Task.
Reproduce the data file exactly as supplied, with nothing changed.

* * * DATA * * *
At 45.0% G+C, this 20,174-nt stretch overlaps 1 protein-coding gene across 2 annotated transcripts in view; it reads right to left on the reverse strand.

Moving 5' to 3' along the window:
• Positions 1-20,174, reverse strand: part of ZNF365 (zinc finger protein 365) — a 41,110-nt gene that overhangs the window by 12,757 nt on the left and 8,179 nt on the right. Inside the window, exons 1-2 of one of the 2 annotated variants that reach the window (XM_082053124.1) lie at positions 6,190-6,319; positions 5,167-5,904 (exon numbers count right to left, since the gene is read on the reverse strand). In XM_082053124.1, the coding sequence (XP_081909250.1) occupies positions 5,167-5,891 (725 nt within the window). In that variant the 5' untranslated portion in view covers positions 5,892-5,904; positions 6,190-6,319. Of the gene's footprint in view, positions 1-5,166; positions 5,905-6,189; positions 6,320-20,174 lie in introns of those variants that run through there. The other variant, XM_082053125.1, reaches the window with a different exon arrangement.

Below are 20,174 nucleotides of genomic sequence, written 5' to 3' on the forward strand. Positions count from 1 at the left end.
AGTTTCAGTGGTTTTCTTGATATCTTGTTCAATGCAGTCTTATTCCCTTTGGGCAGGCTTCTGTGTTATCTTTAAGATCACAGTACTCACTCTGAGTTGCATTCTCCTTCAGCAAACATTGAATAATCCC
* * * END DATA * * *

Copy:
At 45.0% G+C, this 20,174-nt stretch overlaps 1 protein-coding gene across 2 annotated transcripts in view; it reads right to left on the reverse strand.

Moving 5' to 3' along the window:
• Positions 1-20,174, reverse strand: part of ZNF365 (zinc finger protein 365) — a 41,110-nt gene that overhangs the window by 12,757 nt on the left and 8,179 nt on the right. Inside the window, exons 1-2 of one of the 2 annotated variants that reach the window (XM_082053124.1) lie at positions 6,190-6,319; positions 5,167-5,904 (exon numbers count right to left, since the gene is read on the reverse strand). In XM_082053124.1, the coding sequence (XP_081909250.1) occupies positions 5,167-5,891 (725 nt within the window). In that variant the 5' untranslated portion in view covers positions 5,892-5,904; positions 6,190-6,319. Of the gene's footprint in view, positions 1-5,166; positions 5,905-6,189; positions 6,320-20,174 lie in introns of those variants that run through there. The other variant, XM_082053125.1, reaches the window with a different exon arrangement.

Below are 20,174 nucleotides of genomic sequence, written 5' to 3' on the forward strand. Positions count from 1 at the left end.
AGTTTCAGTGGTTTTCTTGATATCTTGTTCAATGCAGTCTTATTCCCTTTGGGCAGGCTTCTGTGTTATCTTTAAGATCACAGTACTCACTCTGAGTTGCATTCTCCTTCAGCAAACATTGAATAATCCC